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Top 5: Poetry in London

Ryan Ormonde

Believe it or not, like it or not, London has always been swarming with poets. Writing programmes, university courses and even bookshops bear testament to the never-dying endeavour that is poetic writing, and the really brave will venture out to see real life people reading, performing and exhibiting literary work. This can and will happen absolutely anywhere but for the uninitiated, here is a guide to some of the best places to discover the poetic side of language in an age of information overload.

Southbank Centre

For as long as it is home to the Poetry Library, the Southbank Centre will be the closest London has to a dedicated poetry centre for public use. The library aims to stock every poetry title published in the UK since 1912 and contains over 200,000 items. Southbank Centre hosts National Poetry Day and the London Literature Festival as well as poetry related events throughout the year, supporting a significant share of London’s interlacing poetry scenes. A highlight from last year was Caroline Bergvall’s performance of her work Drift in the Purcell Room, produced by Penned in the Margins, a thoughtful and moving multi-media response to the current refugee crisis months before the media were taking notice.

For information about the Poetry Library, see website.

Free Word Centre

For a venue with a truly international and political outlook, the Free Word Centre is the place to be. Dedicated to freedom of expression, the centre has a year-round programme of events, their aim to ‘promote, protect and democratise the power of words’. Always with one eye on current affairs and a special interest in those parts of the world and communities where freedom of speech is not a given, the Free Word Centre works with organisations including English Pen to promote literature and literacy for all. Poetry is of course a key strand in their work – an upcoming workshop with Jean Binta Breeze, Lydia Towsey and Shruti Chauhan looks worthwhile.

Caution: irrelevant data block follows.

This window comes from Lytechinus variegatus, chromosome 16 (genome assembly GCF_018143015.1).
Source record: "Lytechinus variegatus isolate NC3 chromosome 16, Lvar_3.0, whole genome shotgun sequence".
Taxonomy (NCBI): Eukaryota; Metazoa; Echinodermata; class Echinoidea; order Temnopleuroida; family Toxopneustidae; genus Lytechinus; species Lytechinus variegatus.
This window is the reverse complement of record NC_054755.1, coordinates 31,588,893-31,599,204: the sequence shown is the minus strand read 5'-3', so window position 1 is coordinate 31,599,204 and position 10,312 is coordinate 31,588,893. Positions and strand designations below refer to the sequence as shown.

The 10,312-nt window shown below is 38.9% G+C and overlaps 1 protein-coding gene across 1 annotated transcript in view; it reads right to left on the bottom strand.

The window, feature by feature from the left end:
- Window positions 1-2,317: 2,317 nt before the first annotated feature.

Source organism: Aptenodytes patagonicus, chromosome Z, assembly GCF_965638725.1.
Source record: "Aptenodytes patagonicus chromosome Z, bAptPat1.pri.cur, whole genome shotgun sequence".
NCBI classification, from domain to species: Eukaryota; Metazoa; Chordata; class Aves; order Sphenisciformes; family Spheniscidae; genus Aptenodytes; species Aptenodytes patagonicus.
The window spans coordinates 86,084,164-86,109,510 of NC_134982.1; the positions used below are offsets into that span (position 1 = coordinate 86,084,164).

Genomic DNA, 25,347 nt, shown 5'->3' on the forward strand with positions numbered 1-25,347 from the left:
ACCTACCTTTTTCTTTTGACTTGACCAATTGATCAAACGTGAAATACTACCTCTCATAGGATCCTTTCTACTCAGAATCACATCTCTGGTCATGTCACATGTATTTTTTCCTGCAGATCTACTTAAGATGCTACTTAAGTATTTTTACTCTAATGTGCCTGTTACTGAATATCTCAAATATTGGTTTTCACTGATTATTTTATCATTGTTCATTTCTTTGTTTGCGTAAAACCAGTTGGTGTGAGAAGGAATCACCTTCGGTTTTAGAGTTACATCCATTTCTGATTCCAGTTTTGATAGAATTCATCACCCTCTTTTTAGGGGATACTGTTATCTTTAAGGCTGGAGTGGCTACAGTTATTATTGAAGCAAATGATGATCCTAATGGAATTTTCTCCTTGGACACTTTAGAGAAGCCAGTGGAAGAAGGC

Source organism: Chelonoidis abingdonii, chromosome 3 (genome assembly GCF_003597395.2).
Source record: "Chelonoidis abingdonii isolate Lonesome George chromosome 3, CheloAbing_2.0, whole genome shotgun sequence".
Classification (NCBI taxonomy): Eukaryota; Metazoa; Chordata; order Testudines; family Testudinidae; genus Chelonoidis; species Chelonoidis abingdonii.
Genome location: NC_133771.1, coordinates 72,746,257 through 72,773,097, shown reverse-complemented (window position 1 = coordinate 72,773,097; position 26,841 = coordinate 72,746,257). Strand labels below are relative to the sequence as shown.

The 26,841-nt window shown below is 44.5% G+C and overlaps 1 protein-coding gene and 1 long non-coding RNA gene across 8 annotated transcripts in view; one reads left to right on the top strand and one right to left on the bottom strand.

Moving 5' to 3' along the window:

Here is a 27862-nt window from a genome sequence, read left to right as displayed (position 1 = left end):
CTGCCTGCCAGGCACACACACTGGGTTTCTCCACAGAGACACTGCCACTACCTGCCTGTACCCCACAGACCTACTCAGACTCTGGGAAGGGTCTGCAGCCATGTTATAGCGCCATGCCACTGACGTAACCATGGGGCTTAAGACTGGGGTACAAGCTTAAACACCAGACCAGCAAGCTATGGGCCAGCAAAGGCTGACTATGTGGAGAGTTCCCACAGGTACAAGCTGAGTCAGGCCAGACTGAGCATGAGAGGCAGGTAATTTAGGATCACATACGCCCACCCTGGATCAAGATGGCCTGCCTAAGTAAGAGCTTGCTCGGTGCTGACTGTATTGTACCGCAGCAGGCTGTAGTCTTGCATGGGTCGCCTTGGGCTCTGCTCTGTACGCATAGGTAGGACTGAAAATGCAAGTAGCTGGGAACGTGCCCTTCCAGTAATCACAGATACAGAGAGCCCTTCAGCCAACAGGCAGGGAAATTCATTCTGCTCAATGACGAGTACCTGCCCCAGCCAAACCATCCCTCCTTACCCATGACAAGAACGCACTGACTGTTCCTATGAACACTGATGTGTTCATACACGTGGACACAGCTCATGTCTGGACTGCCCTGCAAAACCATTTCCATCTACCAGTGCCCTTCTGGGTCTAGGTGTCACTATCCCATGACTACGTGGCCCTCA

For more information about the Free Word Centre, see website.

Rich Mix

London has several thriving arts centres but the Rich Mix seems to have a special leaning towards poetry readings and performances. SJ Fowler has a good record of bringing together London based poets with poets from other countries and the Rich Mix regularly hosts his events, where avant-garde work is encouraged. If Spoken Word is more your thing, Tongue Fu combines performance poetry with live music. Keep an eye out on the listings for one-off readings and events.

Forthcoming Rich Mix events are listed on their website.

Poetry Café

Home to the Poetry Society, this tiny venue has held readings from many esteemed poets over the years, and many more nervously trying their luck. Most poetry readings in London happen in pubs so the basement of a pleasant Covent Garden café makes a change, and there is definitely a sense of a glorious and garrulous tradition. The Poetry Society itself has had a conflicted and political history, part of which has been documented by Peter Barry in Poetry Wars, his intriguing account of an era that shaped the UK poetry landscape. These days, the café has a busy and diverse programme of regular and one-off events.

For information about forthcoming events at the Poetry Café, see website.

Conway Hall

What is poetry if not poetry books? Well, quite a lot of other things actually, but the small presses are essential for the future of a living and breathing poetic practice. Conway Hall in Holborn is a centre for free thought and ethical principles; every November it hosts the annual Small Publishers Fair and its programme of readings and for the last couple of years the hall has been home to the Free Verse Poetry Book Fair. Both events offer a chance to browse books and meet publishers – a perfect introduction to the thriving small press scene.

For information about this year’s Small Publisher Fair, see website.

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